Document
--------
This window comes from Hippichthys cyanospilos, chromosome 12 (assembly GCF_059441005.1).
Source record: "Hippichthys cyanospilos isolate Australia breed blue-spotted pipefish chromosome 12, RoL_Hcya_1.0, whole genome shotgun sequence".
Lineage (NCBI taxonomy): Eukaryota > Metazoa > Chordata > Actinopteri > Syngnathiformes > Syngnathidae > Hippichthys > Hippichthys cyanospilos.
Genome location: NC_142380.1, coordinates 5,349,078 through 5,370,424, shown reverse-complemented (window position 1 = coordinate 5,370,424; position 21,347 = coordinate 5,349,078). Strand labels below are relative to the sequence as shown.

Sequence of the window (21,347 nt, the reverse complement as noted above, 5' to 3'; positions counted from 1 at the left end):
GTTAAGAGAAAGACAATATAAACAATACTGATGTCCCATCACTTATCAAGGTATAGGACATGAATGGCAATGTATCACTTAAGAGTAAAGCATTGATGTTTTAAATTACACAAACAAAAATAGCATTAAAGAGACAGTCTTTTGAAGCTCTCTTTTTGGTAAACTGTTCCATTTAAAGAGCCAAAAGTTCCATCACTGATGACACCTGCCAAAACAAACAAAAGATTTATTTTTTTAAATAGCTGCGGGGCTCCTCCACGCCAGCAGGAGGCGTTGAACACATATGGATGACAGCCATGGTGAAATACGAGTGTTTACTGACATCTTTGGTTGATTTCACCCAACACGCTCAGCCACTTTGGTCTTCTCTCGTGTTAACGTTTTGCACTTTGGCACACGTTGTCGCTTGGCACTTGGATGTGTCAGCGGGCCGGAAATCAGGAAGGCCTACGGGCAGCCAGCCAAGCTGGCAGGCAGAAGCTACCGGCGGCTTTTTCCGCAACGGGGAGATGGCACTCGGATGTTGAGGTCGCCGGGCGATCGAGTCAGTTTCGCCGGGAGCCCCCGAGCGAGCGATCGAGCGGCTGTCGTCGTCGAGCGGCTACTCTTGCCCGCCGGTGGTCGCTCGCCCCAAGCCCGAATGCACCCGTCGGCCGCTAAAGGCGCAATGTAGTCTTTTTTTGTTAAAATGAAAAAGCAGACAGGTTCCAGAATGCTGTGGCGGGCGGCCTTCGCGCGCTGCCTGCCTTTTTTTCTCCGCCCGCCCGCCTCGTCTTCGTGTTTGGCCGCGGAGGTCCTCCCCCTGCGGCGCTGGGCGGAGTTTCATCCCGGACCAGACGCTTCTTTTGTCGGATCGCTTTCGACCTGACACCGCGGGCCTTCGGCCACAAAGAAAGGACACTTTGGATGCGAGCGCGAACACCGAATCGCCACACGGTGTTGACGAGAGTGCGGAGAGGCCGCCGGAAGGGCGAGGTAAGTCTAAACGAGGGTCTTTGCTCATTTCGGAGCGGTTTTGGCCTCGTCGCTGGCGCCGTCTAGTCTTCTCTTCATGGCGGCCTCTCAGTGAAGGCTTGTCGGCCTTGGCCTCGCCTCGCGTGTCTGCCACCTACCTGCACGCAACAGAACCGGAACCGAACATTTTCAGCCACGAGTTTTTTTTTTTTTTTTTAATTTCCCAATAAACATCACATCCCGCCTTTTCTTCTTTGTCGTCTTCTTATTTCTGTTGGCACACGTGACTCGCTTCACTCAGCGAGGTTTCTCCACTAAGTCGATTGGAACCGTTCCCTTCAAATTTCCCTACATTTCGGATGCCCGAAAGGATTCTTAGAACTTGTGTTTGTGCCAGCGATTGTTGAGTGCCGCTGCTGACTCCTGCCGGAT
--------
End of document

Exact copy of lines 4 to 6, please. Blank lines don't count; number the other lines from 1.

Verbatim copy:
Genome location: NC_142380.1, coordinates 5,349,078 through 5,370,424, shown reverse-complemented (window position 1 = coordinate 5,370,424; position 21,347 = coordinate 5,349,078). Strand labels below are relative to the sequence as shown.

Sequence of the window (21,347 nt, the reverse complement as noted above, 5' to 3'; positions counted from 1 at the left end):
GTTAAGAGAAAGACAATATAAACAATACTGATGTCCCATCACTTATCAAGGTATAGGACATGAATGGCAATGTATCACTTAAGAGTAAAGCATTGATGTTTTAAATTACACAAACAAAAATAGCATTAAAGAGACAGTCTTTTGAAGCTCTCTTTTTGGTAAACTGTTCCATTTAAAGAGCCAAAAGTTCCATCACTGATGACACCTGCCAAAACAAACAAAAGATTTATTTTTTTAAATAGCTGCGGGGCTCCTCCACGCCAGCAGGAGGCGTTGAACACATATGGATGACAGCCATGGTGAAATACGAGTGTTTACTGACATCTTTGGTTGATTTCACCCAACACGCTCAGCCACTTTGGTCTTCTCTCGTGTTAACGTTTTGCACTTTGGCACACGTTGTCGCTTGGCACTTGGATGTGTCAGCGGGCCGGAAATCAGGAAGGCCTACGGGCAGCCAGCCAAGCTGGCAGGCAGAAGCTACCGGCGGCTTTTTCCGCAACGGGGAGATGGCACTCGGATGTTGAGGTCGCCGGGCGATCGAGTCAGTTTCGCCGGGAGCCCCCGAGCGAGCGATCGAGCGGCTGTCGTCGTCGAGCGGCTACTCTTGCCCGCCGGTGGTCGCTCGCCCCAAGCCCGAATGCACCCGTCGGCCGCTAAAGGCGCAATGTAGTCTTTTTTTGTTAAAATGAAAAAGCAGACAGGTTCCAGAATGCTGTGGCGGGCGGCCTTCGCGCGCTGCCTGCCTTTTTTTCTCCGCCCGCCCGCCTCGTCTTCGTGTTTGGCCGCGGAGGTCCTCCCCCTGCGGCGCTGGGCGGAGTTTCATCCCGGACCAGACGCTTCTTTTGTCGGATCGCTTTCGACCTGACACCGCGGGCCTTCGGCCACAAAGAAAGGACACTTTGGATGCGAGCGCGAACACCGAATCGCCACACGGTGTTGACGAGAGTGCGGAGAGGCCGCCGGAAGGGCGAGGTAAGTCTAAACGAGGGTCTTTGCTCATTTCGGAGCGGTTTTGGCCTCGTCGCTGGCGCCGTCTAGTCTTCTCTTCATGGCGGCCTCTCAGTGAAGGCTTGTCGGCCTTGGCCTCGCCTCGCGTGTCTGCCACCTACCTGCACGCAACAGAACCGGAACCGAACATTTTCAGCCACGAGTTTTTTTTTTTTTTTTTAATTTCCCAATAAACATCACATCCCGCCTTTTCTTCTTTGTCGTCTTCTTATTTCTGTTGGCACACGTGACTCGCTTCACTCAGCGAGGTTTCTCCACTAAGTCGATTGGAACCGTTCCCTTCAAATTTCCCTACATTTCGGATGCCCGAAAGGATTCTTAGAACTTGTGTTTGTGCCAGCGATTGTTGAGTGCCGCTGCTGACTCCTGCCGGAT